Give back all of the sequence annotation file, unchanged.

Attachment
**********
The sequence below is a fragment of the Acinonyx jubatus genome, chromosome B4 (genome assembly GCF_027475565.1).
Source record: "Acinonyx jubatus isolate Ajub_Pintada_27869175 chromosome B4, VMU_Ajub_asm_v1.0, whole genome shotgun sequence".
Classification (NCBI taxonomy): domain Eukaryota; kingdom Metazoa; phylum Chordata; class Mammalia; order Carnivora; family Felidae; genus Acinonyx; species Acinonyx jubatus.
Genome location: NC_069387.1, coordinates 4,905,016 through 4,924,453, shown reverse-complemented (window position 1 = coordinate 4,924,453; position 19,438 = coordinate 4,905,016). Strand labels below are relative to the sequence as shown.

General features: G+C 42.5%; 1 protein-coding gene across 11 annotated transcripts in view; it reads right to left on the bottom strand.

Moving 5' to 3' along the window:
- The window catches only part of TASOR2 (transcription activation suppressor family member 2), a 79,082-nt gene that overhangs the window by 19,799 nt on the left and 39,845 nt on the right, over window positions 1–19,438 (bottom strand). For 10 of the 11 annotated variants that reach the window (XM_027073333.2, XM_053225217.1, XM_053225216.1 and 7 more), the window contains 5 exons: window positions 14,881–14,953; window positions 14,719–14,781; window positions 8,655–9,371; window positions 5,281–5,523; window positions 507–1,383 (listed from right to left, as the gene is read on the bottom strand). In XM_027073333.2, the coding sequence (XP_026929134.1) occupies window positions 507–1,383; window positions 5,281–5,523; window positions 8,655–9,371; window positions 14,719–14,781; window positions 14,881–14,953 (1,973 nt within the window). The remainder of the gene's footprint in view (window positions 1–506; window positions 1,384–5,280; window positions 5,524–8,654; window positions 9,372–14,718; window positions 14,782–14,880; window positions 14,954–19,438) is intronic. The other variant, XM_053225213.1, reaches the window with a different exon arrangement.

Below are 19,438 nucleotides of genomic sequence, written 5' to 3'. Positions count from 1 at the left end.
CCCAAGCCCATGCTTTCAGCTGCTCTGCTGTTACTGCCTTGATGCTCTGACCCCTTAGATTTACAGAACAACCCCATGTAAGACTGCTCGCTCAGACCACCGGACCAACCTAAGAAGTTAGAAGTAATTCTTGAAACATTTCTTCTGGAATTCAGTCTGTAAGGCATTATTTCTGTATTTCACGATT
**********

The sequence below is a fragment of the Acinonyx jubatus genome, chromosome B4 (genome assembly GCF_027475565.1).
Source record: "Acinonyx jubatus isolate Ajub_Pintada_27869175 chromosome B4, VMU_Ajub_asm_v1.0, whole genome shotgun sequence".
Classification (NCBI taxonomy): domain Eukaryota; kingdom Metazoa; phylum Chordata; class Mammalia; order Carnivora; family Felidae; genus Acinonyx; species Acinonyx jubatus.
Genome location: NC_069387.1, coordinates 4,905,016 through 4,924,453, shown reverse-complemented (window position 1 = coordinate 4,924,453; position 19,438 = coordinate 4,905,016). Strand labels below are relative to the sequence as shown.

General features: G+C 42.5%; 1 protein-coding gene across 11 annotated transcripts in view; it reads right to left on the bottom strand.

Moving 5' to 3' along the window:
- The window catches only part of TASOR2 (transcription activation suppressor family member 2), a 79,082-nt gene that overhangs the window by 19,799 nt on the left and 39,845 nt on the right, over window positions 1–19,438 (bottom strand). For 10 of the 11 annotated variants that reach the window (XM_027073333.2, XM_053225217.1, XM_053225216.1 and 7 more), the window contains 5 exons: window positions 14,881–14,953; window positions 14,719–14,781; window positions 8,655–9,371; window positions 5,281–5,523; window positions 507–1,383 (listed from right to left, as the gene is read on the bottom strand). In XM_027073333.2, the coding sequence (XP_026929134.1) occupies window positions 507–1,383; window positions 5,281–5,523; window positions 8,655–9,371; window positions 14,719–14,781; window positions 14,881–14,953 (1,973 nt within the window). The remainder of the gene's footprint in view (window positions 1–506; window positions 1,384–5,280; window positions 5,524–8,654; window positions 9,372–14,718; window positions 14,782–14,880; window positions 14,954–19,438) is intronic. The other variant, XM_053225213.1, reaches the window with a different exon arrangement.

Below are 19,438 nucleotides of genomic sequence, written 5' to 3'. Positions count from 1 at the left end.
CCCAAGCCCATGCTTTCAGCTGCTCTGCTGTTACTGCCTTGATGCTCTGACCCCTTAGATTTACAGAACAACCCCATGTAAGACTGCTCGCTCAGACCACCGGACCAACCTAAGAAGTTAGAAGTAATTCTTGAAACATTTCTTCTGGAATTCAGTCTGTAAGGCATTATTTCTGTATTTCACGATT